ID Verification in Japan – 10 Things You Need to Know
When it comes to Japan, some of us might not be aware of their specific ways of thinking– especially when it comes to businesses.
In fact, they had even coined the term the Galapagos syndrome (ガラパゴス化) to refer to developments made in relative isolation from the rest of the world because of a focus on the local market.
This means that there are products, services, and even processes that had been developed but mostly cater to the Japanese public.
The eKYC in Japan falls under this perspective.
As such, if you are looking to enter Japan’s eKYC, it can definitely be a tedious yet necessary process.
That said, in this post, we will be outlining 10 of the most important things your company needs to know so you can enter Japan’s eKYC.
What is eKYC?
eKYC (electronic Know Your Customer) is a process by which a customer’s identity is verified electronically. This is typically done by collecting personal information such as a government-issued ID or a selfie of a customer and then using those to verify the customer’s identity through various means, such as comparing the information to a government database.
Basically, the purpose of eKYC is to provide a secure and efficient way for businesses to verify the identity of their customers, especially during financial transactions.
Unfortunately, in a 2016 survey, 89% of corporate consumers reported having negative experiences with eKYC. As such, having a more effective eKYC process can help not just the consumers but also businesses alike.
Echoing TRUSTDOCK’s maxim an efficient eKYC system can create a ‘gateway to happiness’ for both your company and your customers.
10 Important Things to Know About eKYC in Japan
- The legal framework: Japan has a specific legal framework for eKYC, regulated by the Financial Services Agency (FSA) and the Payment Services Act (PSA). eKYC is regulated to verify the identity of customers and prevent money laundering and terrorist financing. This framework is more complex and specificcompared to other countries and requires businesses to comply with strict regulations.
- Government-issued ID: Similar to other countries, citizens and residents in Japan can use their passport or driver’s license. In addition, in Japan, they have a national ID system called “My Number;”, though adoption of the My Number card which can be used for identity verification has been relatively low, and it is therefore not a reliable single source of verification.
- Photo ID Cards There are IDs with a photo and without a photo in Japan, and in case a user wants to use an ID without a photo, the user may be required to use more than one ID for identity verification.
- Strict data protection laws: Japan has strict data protection laws, such as the Act on the Protection of Personal Information (APPI) which requires financial institutions to protect personal data and inform customers about how their data will be used.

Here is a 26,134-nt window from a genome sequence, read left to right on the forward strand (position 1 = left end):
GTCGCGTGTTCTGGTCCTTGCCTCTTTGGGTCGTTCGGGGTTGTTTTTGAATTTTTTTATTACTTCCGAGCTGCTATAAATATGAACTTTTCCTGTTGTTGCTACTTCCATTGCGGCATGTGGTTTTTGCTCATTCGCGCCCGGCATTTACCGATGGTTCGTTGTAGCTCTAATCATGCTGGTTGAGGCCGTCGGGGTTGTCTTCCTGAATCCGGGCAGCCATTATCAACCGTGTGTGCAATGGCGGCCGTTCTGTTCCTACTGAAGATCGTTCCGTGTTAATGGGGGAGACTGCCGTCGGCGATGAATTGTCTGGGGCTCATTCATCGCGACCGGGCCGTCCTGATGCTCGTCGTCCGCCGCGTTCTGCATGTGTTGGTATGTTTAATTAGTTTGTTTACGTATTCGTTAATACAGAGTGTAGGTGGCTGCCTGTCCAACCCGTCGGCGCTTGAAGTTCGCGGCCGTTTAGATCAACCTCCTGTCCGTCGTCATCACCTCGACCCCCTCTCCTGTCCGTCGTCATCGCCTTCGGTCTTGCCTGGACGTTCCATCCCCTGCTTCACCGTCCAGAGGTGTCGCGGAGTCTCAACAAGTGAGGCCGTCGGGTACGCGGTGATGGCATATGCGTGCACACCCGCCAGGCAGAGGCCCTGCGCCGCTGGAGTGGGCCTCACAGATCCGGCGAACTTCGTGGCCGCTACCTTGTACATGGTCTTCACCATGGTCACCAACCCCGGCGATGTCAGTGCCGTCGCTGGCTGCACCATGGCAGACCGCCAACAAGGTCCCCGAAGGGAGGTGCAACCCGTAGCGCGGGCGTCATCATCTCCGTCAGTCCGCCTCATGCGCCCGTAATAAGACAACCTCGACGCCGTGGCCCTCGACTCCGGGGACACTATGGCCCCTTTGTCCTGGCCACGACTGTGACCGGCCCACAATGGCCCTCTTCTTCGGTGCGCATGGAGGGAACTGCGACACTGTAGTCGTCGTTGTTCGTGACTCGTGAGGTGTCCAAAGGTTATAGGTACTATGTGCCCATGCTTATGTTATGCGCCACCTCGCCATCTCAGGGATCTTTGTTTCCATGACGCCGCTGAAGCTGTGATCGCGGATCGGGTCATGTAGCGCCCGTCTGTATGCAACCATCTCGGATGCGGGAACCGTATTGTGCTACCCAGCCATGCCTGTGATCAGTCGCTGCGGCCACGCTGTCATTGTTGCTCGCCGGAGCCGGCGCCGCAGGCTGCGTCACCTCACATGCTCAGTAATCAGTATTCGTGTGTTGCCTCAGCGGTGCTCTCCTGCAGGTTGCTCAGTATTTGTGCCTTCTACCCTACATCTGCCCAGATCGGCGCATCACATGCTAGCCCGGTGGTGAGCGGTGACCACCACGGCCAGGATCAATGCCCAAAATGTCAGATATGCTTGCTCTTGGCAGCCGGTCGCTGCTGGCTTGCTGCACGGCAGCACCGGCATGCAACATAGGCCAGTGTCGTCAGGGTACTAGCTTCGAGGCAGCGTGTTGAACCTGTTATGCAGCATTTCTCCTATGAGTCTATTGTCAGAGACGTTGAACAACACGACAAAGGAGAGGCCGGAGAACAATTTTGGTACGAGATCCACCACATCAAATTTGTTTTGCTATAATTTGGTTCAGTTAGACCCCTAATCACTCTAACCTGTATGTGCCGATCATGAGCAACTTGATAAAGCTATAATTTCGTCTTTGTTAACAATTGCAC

- Two-factor authentication: For many financial services in Japan, they use a two-factor authentication system that requires customers to use a physical token or mobile app to generate a one-time code to confirm their identity.
- Fintech companies: Many fintech companies must comply with the same regulations as traditional financial institutions for eKYC in Japan. This includes obtaining a license from the FSA and following strict security and data protection requirements.
- Customer notification: Following the APPI, businesses must inform customers about how their personal information will be used and protected. Likewise, they should obtain their consent before collecting or using their personal data.
- Risk assessment: Following the amendment of the Act on Prevention of Transfer of Criminal Proceeds, businesses trying to serve Japanese customers must verify customer identities and conduct regular risk assessments to identify potential money laundering and terrorist financing threats.
- KYB (Know Your Business) process: As with many other countries, Japan has a specific process called “Know Your Business” (KYB) which is to verify the identity of the company and its directors. This includes collecting information about the company’s ownership, management, and financials, and conducting background checks on the directors.
- Compliance and reporting: Businesses must have a system in place to ensure compliance with the FSA regulations and must report any suspicious activity to the FSA. They must also have regular audits and reviews of their compliance program.
Overall, Japan has a robust and strict framework for eKYC that is different from other countries. Businesses operating in Japan must comply with strict regulations and use advanced technology to ensure the security and privacy of customers’ personal information.
While entering the Japanese eKYC space can be tedious, through TRUSTDOCK, you can create a gateway to happiness for both your company business and clients alike.